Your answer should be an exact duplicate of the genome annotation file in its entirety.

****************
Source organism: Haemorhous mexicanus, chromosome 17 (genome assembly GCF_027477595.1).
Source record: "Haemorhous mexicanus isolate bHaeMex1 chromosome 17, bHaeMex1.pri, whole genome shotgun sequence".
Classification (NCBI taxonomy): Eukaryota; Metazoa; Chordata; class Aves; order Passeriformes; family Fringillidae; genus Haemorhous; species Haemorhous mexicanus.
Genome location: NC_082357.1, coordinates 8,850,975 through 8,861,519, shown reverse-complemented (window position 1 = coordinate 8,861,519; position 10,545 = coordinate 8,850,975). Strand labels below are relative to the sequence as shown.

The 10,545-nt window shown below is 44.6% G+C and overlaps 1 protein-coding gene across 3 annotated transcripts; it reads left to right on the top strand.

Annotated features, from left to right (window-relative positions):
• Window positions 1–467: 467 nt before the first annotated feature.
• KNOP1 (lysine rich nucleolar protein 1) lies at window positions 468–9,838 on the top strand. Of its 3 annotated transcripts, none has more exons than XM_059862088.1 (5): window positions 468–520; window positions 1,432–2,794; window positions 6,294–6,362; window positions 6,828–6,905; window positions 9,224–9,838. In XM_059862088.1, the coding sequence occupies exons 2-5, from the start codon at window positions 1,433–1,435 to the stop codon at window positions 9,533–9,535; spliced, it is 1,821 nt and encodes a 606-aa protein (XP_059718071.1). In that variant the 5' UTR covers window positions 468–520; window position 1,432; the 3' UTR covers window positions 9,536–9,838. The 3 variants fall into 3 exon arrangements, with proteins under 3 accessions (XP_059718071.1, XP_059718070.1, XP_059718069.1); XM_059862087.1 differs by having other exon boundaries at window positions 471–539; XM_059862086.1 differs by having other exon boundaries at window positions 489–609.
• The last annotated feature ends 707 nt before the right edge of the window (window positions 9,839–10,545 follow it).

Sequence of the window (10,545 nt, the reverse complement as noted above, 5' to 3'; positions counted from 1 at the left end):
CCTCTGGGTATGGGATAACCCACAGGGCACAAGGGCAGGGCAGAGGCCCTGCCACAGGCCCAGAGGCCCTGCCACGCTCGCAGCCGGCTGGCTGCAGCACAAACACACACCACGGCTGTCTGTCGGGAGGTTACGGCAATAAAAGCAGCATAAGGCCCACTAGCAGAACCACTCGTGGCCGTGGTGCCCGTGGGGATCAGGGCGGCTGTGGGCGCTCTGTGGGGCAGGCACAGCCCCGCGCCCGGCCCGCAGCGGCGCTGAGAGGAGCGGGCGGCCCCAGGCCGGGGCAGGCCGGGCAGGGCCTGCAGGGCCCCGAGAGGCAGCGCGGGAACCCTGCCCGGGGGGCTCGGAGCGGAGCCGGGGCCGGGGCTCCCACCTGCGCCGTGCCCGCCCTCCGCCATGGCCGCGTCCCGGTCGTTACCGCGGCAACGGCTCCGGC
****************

Source organism: Haemorhous mexicanus, chromosome 17 (genome assembly GCF_027477595.1).
Source record: "Haemorhous mexicanus isolate bHaeMex1 chromosome 17, bHaeMex1.pri, whole genome shotgun sequence".
Classification (NCBI taxonomy): Eukaryota; Metazoa; Chordata; class Aves; order Passeriformes; family Fringillidae; genus Haemorhous; species Haemorhous mexicanus.
Genome location: NC_082357.1, coordinates 8,850,975 through 8,861,519, shown reverse-complemented (window position 1 = coordinate 8,861,519; position 10,545 = coordinate 8,850,975). Strand labels below are relative to the sequence as shown.

The 10,545-nt window shown below is 44.6% G+C and overlaps 1 protein-coding gene across 3 annotated transcripts; it reads left to right on the top strand.

Annotated features, from left to right (window-relative positions):
• Window positions 1–467: 467 nt before the first annotated feature.
• KNOP1 (lysine rich nucleolar protein 1) lies at window positions 468–9,838 on the top strand. Of its 3 annotated transcripts, none has more exons than XM_059862088.1 (5): window positions 468–520; window positions 1,432–2,794; window positions 6,294–6,362; window positions 6,828–6,905; window positions 9,224–9,838. In XM_059862088.1, the coding sequence occupies exons 2-5, from the start codon at window positions 1,433–1,435 to the stop codon at window positions 9,533–9,535; spliced, it is 1,821 nt and encodes a 606-aa protein (XP_059718071.1). In that variant the 5' UTR covers window positions 468–520; window position 1,432; the 3' UTR covers window positions 9,536–9,838. The 3 variants fall into 3 exon arrangements, with proteins under 3 accessions (XP_059718071.1, XP_059718070.1, XP_059718069.1); XM_059862087.1 differs by having other exon boundaries at window positions 471–539; XM_059862086.1 differs by having other exon boundaries at window positions 489–609.
• The last annotated feature ends 707 nt before the right edge of the window (window positions 9,839–10,545 follow it).

Sequence of the window (10,545 nt, the reverse complement as noted above, 5' to 3'; positions counted from 1 at the left end):
CCTCTGGGTATGGGATAACCCACAGGGCACAAGGGCAGGGCAGAGGCCCTGCCACAGGCCCAGAGGCCCTGCCACGCTCGCAGCCGGCTGGCTGCAGCACAAACACACACCACGGCTGTCTGTCGGGAGGTTACGGCAATAAAAGCAGCATAAGGCCCACTAGCAGAACCACTCGTGGCCGTGGTGCCCGTGGGGATCAGGGCGGCTGTGGGCGCTCTGTGGGGCAGGCACAGCCCCGCGCCCGGCCCGCAGCGGCGCTGAGAGGAGCGGGCGGCCCCAGGCCGGGGCAGGCCGGGCAGGGCCTGCAGGGCCCCGAGAGGCAGCGCGGGAACCCTGCCCGGGGGGCTCGGAGCGGAGCCGGGGCCGGGGCTCCCACCTGCGCCGTGCCCGCCCTCCGCCATGGCCGCGTCCCGGTCGTTACCGCGGCAACGGCTCCGGC